Senate bill sets e-log (ELD) deadlines for FMCSA

ELD | Electronic Logging Device | E-Log Deadlines for FMCSA

The Senate’s version of the yearly appropriations bill for the Department of Transportation contains language that would stop the Federal Motor Carrier Safety Administration (FMCSA) from dragging its feet in producing a final electronic logging device mandate rule (ELD rule).

Also, the bill sets a deadline for the agency to make its long-awaited Safety Fitness Determination rule, the timetable for which FMCSA has continued to push back.

The Senate’s Transportation, Housing and Urban Development bill gives the agency 592.3 million dollars in funding for the 2015 fiscal year and came out of the Senate’s Appropriations Committee this past Thursday, when an amendment was added to suspend the 2013 hours-of-service (HOS) rule for at least a year until more study can be done to justify its restart provisions.

If passed the bill would need FMCSA to publish a final electronic logging device (E-log/ELD) rule by January 30th 2015. MAP-21, The current highway funding bill, required the agency to produce a proposed rule by September 30th of 2013, but the agency did not publish the proposal until March of this year.

The public comment period on the rule ends on June 26th 2014, after which the agency will start work on a final rule, taking into account feedback gathered during the 90 day commenting period.

The agency usually makes a final rule within 2-3 months of the end of public comment periods on proposed rules, and the January 30th 2015 deadline would give the agency 7 months to publish its final electronic logging device (E-log/ELD) rule.

Though the bill’s language would not seem to set an impractical target, the FMCSA has missed several self-set time-frames on its calendar.

Citing “excessive” delays on a CSA-based Safety Fitness Determination rule, the bill would also need the FMCSA to begin a rule-making “no later than December 2014.”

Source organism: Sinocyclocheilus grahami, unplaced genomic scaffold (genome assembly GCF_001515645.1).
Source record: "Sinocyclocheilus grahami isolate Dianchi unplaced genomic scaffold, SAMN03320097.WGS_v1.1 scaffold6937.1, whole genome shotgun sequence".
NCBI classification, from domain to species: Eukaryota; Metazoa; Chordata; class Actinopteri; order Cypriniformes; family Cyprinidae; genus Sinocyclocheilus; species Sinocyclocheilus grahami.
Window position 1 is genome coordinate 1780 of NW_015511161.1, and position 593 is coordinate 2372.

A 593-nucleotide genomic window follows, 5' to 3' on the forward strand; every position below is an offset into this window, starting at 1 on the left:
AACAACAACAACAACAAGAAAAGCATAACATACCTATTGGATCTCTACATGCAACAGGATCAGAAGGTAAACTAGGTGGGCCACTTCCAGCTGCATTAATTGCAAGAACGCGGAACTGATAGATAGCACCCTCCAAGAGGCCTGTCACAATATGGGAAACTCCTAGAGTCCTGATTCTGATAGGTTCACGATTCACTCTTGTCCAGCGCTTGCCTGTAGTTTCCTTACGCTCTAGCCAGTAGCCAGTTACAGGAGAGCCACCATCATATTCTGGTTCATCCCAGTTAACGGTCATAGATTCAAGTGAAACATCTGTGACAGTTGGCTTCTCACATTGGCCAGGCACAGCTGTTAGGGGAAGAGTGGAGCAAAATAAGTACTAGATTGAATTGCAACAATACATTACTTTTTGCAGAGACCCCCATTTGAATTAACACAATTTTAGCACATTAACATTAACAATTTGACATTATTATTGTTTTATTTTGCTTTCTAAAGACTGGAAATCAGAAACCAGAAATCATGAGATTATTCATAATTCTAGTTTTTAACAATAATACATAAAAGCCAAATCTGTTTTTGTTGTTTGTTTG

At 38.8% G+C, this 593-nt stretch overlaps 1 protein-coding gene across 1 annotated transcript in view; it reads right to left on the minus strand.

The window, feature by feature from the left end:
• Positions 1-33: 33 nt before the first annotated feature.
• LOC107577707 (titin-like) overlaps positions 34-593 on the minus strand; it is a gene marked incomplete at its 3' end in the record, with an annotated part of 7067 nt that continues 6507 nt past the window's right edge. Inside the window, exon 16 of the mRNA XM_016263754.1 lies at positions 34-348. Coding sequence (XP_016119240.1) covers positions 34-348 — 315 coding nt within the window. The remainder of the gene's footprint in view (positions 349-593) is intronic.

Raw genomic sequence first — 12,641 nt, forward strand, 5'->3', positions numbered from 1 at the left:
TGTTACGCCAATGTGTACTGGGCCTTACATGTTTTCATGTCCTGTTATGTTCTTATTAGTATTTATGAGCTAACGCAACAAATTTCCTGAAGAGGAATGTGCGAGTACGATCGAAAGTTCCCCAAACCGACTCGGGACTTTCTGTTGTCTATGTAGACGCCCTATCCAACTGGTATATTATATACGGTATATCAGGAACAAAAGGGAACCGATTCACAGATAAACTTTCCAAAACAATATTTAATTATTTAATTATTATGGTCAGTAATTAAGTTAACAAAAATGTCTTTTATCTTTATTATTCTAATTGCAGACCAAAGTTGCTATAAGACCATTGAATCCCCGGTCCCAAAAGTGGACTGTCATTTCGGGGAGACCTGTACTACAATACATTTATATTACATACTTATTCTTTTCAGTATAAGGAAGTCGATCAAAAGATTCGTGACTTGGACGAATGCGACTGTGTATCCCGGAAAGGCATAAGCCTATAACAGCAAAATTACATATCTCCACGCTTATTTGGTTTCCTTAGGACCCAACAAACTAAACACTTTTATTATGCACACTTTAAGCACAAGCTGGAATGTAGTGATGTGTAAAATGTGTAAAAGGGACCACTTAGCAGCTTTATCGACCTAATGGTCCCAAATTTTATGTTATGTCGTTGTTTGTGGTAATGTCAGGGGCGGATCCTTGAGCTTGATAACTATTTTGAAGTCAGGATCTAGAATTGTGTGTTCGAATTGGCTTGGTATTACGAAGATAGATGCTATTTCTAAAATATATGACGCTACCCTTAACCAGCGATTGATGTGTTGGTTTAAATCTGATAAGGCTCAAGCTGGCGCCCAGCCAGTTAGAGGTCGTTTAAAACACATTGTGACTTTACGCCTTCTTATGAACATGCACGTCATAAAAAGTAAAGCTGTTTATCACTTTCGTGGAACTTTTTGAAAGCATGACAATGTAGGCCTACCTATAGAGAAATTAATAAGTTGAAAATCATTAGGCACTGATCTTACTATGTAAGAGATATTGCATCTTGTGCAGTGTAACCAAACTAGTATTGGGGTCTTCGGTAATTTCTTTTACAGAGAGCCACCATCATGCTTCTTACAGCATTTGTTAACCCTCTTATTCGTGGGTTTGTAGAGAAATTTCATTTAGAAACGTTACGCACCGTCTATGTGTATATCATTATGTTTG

The SFD rule is the agency’s next step in its Compliance, Safety, Accountability program. The rule would permit the agency to use a similar data set it uses in CSA’s Safety Measurement System rankings to produce an actual fitness score for carriers. The scores could then be used to target carriers for intervention.

The THUD bill text calls the SFD rule “the cornerstone of CSA,” and that until the rule is executed, “FMCSA continues to depend on an enforcement and rating system that fails to place enough emphasis on both driver and vehicle qualifications, resulting in compromising safety on our nation’s highways.”

In its most recent monthly report on significant rulemakings, the Department of Transportation projected December 17th as the publication date for the SFD rule, which was delayed from the prior month’s September 16th projected date. September 16th was however also delayed from months prior: At points last year, the rule was projected to be published May 2014.

In another provision, the committee directs the Department of Transportation (DOT) Office of Inspector General to perform an audit of FMCSA’s mandatory compliance review process “to ensure motor carriers flagged for investigation are being investigated in a timely fashion.” The “high risk carriers” report is due by April 2015 for the preceding fiscal year.

The House will come together this week to take up its version of the THUD bill.

Original article: Commercial Carrier Journal